The Telegraph
Since 1st March, 1999
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Bush’s ‘vital’ vow foxes pundits

London, April 8: President Bush left political analysts scratching their heads today after he pledged the UN would play “a vital role” in the interim administration of Iraq after the decisive defeat of Saddam Hussein’s regime. What did he mean by the word, “vital”'

Asked by an American journalist what he had meant by “vital,” Bush replied with faultless Texan logic: “A vital role for the UN means a vital role for the UN.”

Against a sea of US and UK flags at Hillsborough Castle near Belfast, Bush made his statement at a joint press conference with Tony Blair, the British Prime Minister, after their summit to discuss Iraq, West Asia and the peace talks in Northern Ireland.

Blair, too, echoed Bush’s words and confirmed that there would be “a vital role for the UN in the reconstruction of Iraq”.

Many commentators have detected a contradiction between Blair’s commendable efforts to follow a peace talks in Northern Ireland and his willingess to pursue a military solution in Iraq.

Analysts immediately pointed out that a “vital role” falls short of the pivotal or central role for the UN that many, including the French and the Russians, are demanding. Others said that Blair appears to have won a compromise from Bush, who had earlier appeared intent on relegating the UN to providing only humanitarian aid in post-war Iraq but with no real political clout.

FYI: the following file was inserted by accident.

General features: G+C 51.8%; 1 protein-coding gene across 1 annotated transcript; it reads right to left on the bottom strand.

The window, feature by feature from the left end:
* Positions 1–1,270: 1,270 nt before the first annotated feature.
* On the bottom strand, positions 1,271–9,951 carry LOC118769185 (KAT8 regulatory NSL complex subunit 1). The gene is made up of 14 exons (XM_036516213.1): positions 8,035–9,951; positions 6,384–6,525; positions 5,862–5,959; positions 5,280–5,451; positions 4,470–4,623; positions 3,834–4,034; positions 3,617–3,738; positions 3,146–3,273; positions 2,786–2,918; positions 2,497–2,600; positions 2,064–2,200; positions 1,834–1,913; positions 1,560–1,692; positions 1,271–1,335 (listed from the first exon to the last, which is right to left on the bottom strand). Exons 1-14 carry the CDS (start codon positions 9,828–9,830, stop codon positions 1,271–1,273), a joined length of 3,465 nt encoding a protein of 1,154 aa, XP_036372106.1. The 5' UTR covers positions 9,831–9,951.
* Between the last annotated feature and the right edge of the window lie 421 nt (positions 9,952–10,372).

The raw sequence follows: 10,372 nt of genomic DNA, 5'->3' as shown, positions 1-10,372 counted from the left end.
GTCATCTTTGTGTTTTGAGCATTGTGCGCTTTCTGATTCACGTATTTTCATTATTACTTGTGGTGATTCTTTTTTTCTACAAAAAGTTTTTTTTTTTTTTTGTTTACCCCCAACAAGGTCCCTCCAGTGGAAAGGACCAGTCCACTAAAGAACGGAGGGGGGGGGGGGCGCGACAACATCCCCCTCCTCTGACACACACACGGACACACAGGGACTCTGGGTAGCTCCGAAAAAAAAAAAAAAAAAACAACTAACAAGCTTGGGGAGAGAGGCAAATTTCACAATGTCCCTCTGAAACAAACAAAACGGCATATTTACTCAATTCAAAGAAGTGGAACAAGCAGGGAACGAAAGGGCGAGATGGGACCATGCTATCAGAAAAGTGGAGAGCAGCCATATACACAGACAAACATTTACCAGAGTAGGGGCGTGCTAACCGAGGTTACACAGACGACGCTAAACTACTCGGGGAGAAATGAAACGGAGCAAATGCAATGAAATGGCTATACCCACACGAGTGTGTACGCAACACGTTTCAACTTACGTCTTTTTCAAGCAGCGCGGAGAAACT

Much will now depend on what Bush means by “vital”, a new word he had clearly agreed with Blair before their press conference.

After their opening statements, the two leaders took questions, Blair from his chosen British correspondents, Bush from tame American ones.

He did provide a fuller explanation when he said: “A vital role is an agent to help people live freely and that means food, medicine, aid.”

Bush added that the UN could also “suggest” people for the Interim Iraqi Authority. Included in the interim government would be Iraqis from both inside and outside the country, he said.

Iraq would be initially run by an interim government, Bush said, emphasising that he was committed to working with the international institutions, including — and he stressed the word “including” — the UN.

On the BBC’s World at One radio programme, this later produced a tart comment from Andrew Marr, the BBC’s political editor, who is always allowed by Blair to ask a question: “Well, the World at One could suggest people for the Interim Iraqi Authority.”

This meant that in Marr’s opinion, “suggest” did not imply much authority for the UN.

However, Blair will take some comfort from Bush’s pledge in seeking to win over his detractors within his own Labour party.

By coming to Northern Ireland even, the President, who is believed to dislike overseas travel, appears to have made another gesture towards the man he addressed publicly as “Tony”.

British reports from Baghdad today suggested that the Americans may have a mole within the Saddam camp and are now targeting the Iraqi leader with renewed vigour. Bush said he did not know whether Saddam was still alive --— the Americans and the British have been encouraging the world and especially the Iraqis to play a guessing game — but added his grip on power was being loosened.

“I can’t tell you if all 10 fingers are off the throat (of the Iraqi people),” he said, using language more homespun than Blair’s polished English, “but the fingers are coming off one by one.”

It was left for Blair to state: “This new Iraq that will emerge is not to be run either by us or indeed by the UN, that indeed is a false choice. It will be run by the Iraqi people.”

Bush agreed and added in language the folks back home would understand: “The Iraqi people are plenty capable of running Iraq.”

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